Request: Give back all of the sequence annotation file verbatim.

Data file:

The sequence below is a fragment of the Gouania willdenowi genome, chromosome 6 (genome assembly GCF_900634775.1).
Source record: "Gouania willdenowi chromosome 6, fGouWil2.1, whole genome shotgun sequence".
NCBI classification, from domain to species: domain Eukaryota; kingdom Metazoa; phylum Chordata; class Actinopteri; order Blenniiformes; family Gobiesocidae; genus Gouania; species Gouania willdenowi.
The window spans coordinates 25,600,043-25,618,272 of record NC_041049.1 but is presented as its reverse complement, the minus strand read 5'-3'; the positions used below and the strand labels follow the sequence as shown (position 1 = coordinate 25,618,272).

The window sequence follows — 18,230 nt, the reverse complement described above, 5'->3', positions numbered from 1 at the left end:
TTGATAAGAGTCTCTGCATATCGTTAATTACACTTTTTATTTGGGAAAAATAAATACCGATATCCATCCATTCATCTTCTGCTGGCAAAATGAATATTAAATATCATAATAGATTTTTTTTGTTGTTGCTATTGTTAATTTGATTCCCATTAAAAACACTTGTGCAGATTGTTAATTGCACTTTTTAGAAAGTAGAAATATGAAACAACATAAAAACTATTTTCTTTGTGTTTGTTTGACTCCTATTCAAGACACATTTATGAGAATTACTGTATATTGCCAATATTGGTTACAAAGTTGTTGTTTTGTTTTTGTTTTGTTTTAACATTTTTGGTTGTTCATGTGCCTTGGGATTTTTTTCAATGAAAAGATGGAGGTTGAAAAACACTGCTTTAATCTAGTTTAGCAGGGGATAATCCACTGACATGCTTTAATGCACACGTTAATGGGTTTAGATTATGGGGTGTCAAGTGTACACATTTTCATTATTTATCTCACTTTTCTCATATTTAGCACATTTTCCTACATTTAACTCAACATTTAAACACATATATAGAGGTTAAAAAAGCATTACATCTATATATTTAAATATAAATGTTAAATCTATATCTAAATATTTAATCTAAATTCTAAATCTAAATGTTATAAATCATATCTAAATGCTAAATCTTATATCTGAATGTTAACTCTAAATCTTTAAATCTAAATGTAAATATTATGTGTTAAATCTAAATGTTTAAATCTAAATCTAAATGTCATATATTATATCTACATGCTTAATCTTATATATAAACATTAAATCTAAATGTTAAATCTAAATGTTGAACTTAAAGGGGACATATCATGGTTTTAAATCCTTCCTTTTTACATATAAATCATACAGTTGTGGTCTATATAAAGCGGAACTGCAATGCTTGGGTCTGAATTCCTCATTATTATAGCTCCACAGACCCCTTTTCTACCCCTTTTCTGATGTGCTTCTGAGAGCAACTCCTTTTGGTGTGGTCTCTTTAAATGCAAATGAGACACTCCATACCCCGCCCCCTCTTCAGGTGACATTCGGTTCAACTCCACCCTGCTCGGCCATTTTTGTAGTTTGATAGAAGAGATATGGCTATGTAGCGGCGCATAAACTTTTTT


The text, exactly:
The sequence below is a fragment of the Gouania willdenowi genome, chromosome 6 (genome assembly GCF_900634775.1).
Source record: "Gouania willdenowi chromosome 6, fGouWil2.1, whole genome shotgun sequence".
NCBI classification, from domain to species: domain Eukaryota; kingdom Metazoa; phylum Chordata; class Actinopteri; order Blenniiformes; family Gobiesocidae; genus Gouania; species Gouania willdenowi.
The window spans coordinates 25,600,043-25,618,272 of record NC_041049.1 but is presented as its reverse complement, the minus strand read 5'-3'; the positions used below and the strand labels follow the sequence as shown (position 1 = coordinate 25,618,272).

The window sequence follows — 18,230 nt, the reverse complement described above, 5'->3', positions numbered from 1 at the left end:
TTGATAAGAGTCTCTGCATATCGTTAATTACACTTTTTATTTGGGAAAAATAAATACCGATATCCATCCATTCATCTTCTGCTGGCAAAATGAATATTAAATATCATAATAGATTTTTTTTGTTGTTGCTATTGTTAATTTGATTCCCATTAAAAACACTTGTGCAGATTGTTAATTGCACTTTTTAGAAAGTAGAAATATGAAACAACATAAAAACTATTTTCTTTGTGTTTGTTTGACTCCTATTCAAGACACATTTATGAGAATTACTGTATATTGCCAATATTGGTTACAAAGTTGTTGTTTTGTTTTTGTTTTGTTTTAACATTTTTGGTTGTTCATGTGCCTTGGGATTTTTTTCAATGAAAAGATGGAGGTTGAAAAACACTGCTTTAATCTAGTTTAGCAGGGGATAATCCACTGACATGCTTTAATGCACACGTTAATGGGTTTAGATTATGGGGTGTCAAGTGTACACATTTTCATTATTTATCTCACTTTTCTCATATTTAGCACATTTTCCTACATTTAACTCAACATTTAAACACATATATAGAGGTTAAAAAAGCATTACATCTATATATTTAAATATAAATGTTAAATCTATATCTAAATATTTAATCTAAATTCTAAATCTAAATGTTATAAATCATATCTAAATGCTAAATCTTATATCTGAATGTTAACTCTAAATCTTTAAATCTAAATGTAAATATTATGTGTTAAATCTAAATGTTTAAATCTAAATCTAAATGTCATATATTATATCTACATGCTTAATCTTATATATAAACATTAAATCTAAATGTTAAATCTAAATGTTGAACTTAAAGGGGACATATCATGGTTTTAAATCCTTCCTTTTTACATATAAATCATACAGTTGTGGTCTATATAAAGCGGAACTGCAATGCTTGGGTCTGAATTCCTCATTATTATAGCTCCACAGACCCCTTTTCTACCCCTTTTCTGATGTGCTTCTGAGAGCAACTCCTTTTGGTGTGGTCTCTTTAAATGCAAATGAGACACTCCATACCCCGCCCCCTCTTCAGGTGACATTCGGTTCAACTCCACCCTGCTCGGCCATTTTTGTAGTTTGATAGAAGAGATATGGCTATGTAGCGGCGCATAAACTTTTTT